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I think companies need to take a good honest look at how the team is functioning as a whole. How is the culture? They won't really be able to understand why good people are leaving until they can see the problems they have that caused that person to leave. It will just continue to happen.

HR or Comp staff must take care to present the metrics requested by their managment team. If top executives don't care about a certain metric, you face an uphill battle. Best to involve them in discussing, defining and formatting the desired variables to be studied and reported, to create ownership and buy-in.

Its a funny thing about numbers. They can pretty much represent anything that the user wants them to. More power to HR to help managers understand the issues behind the trends.


Good points ... and I don't mean to suggest that a good metric gets you out of the work of a holistic look at the work environment and culture. As I see it, the metric is just a tool to spot where you might have issues worth further investigation and appraisal.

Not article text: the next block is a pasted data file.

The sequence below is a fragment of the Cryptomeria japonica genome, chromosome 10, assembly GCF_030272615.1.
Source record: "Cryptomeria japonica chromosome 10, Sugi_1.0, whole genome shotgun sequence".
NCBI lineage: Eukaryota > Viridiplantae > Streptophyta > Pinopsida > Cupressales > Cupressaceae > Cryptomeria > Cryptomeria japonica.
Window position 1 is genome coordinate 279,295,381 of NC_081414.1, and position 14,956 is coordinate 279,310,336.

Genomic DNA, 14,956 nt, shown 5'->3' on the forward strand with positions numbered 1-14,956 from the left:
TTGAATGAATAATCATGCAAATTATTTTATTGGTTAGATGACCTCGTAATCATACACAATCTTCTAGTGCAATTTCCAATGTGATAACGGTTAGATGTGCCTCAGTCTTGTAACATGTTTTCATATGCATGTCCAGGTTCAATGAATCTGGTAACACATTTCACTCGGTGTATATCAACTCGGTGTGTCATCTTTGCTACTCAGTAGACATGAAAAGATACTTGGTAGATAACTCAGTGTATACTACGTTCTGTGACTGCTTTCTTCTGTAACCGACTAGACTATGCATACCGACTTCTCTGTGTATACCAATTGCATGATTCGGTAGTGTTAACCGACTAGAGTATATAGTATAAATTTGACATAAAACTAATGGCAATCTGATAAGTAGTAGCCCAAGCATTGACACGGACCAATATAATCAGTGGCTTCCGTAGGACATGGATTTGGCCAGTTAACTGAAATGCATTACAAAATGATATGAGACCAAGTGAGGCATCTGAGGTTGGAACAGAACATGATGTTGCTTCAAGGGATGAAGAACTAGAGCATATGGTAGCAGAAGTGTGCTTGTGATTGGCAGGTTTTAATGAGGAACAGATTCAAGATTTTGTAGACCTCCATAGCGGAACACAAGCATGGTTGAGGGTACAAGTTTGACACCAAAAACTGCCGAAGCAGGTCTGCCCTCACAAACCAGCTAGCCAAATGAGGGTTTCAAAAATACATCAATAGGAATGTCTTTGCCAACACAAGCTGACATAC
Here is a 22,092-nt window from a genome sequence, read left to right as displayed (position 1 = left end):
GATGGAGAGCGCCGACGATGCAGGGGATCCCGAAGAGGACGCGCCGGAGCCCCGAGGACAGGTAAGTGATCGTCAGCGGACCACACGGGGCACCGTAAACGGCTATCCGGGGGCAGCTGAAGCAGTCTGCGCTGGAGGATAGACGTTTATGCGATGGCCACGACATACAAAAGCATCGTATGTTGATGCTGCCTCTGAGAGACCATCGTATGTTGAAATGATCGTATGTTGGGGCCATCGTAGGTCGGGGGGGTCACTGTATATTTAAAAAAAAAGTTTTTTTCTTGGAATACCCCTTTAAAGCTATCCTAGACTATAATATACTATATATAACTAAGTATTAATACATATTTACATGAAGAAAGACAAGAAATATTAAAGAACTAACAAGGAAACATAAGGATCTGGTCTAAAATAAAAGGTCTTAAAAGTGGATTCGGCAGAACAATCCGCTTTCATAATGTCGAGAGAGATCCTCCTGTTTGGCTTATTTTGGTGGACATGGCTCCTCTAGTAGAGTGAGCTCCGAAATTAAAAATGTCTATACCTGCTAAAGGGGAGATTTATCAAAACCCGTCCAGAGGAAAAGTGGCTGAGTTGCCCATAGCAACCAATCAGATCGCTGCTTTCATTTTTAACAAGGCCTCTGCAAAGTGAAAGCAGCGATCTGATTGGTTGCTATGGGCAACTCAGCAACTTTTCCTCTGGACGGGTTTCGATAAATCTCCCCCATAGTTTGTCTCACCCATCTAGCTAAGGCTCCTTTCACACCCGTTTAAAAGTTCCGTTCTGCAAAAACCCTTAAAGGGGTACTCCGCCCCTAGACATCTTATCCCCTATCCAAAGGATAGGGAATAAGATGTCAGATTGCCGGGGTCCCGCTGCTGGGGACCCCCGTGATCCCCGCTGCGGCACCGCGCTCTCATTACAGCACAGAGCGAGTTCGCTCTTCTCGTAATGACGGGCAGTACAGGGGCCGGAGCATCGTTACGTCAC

No arguments here - gathering and presenting metrics that the management team doesn't care about is no recipe for success. At the same time, good to have some ideas and recommendations to present to them for consideration and discussion.


Hence the best-selling book "How to Lie with Statistics", which many of us cut our data analysis teeth on. Our challenge, I guess, is to rise to the occasion and ensure that metrics are used in as systematic, objective and consistent a manner as possible.

Thanks, all, for the thoughts and comments.

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About The Author

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    Compensation consultant Ann Bares is the Managing Partner of Altura Consulting Group. Ann has more than 20 years of experience consulting with organizations in the areas of compensation and performance management.

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